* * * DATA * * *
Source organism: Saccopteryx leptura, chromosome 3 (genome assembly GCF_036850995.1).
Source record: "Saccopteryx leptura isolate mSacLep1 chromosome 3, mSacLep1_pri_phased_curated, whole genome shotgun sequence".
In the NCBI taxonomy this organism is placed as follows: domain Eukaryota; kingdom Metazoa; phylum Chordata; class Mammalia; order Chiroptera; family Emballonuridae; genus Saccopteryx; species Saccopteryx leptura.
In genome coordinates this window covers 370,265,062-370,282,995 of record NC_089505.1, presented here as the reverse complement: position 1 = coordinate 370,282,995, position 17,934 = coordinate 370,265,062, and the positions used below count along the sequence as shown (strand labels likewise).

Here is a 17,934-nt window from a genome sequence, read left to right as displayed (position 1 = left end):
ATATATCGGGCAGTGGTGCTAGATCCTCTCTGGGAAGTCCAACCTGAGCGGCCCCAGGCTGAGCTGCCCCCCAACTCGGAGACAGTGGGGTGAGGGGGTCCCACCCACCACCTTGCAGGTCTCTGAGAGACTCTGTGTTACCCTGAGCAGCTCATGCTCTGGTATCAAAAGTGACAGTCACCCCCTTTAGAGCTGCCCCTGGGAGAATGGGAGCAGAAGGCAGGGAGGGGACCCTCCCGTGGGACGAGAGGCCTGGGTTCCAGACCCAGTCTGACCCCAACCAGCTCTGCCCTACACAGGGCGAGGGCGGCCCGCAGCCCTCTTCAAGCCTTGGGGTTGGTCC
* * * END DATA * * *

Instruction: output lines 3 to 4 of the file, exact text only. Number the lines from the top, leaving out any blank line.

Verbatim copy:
In the NCBI taxonomy this organism is placed as follows: domain Eukaryota; kingdom Metazoa; phylum Chordata; class Mammalia; order Chiroptera; family Emballonuridae; genus Saccopteryx; species Saccopteryx leptura.
In genome coordinates this window covers 370,265,062-370,282,995 of record NC_089505.1, presented here as the reverse complement: position 1 = coordinate 370,282,995, position 17,934 = coordinate 370,265,062, and the positions used below count along the sequence as shown (strand labels likewise).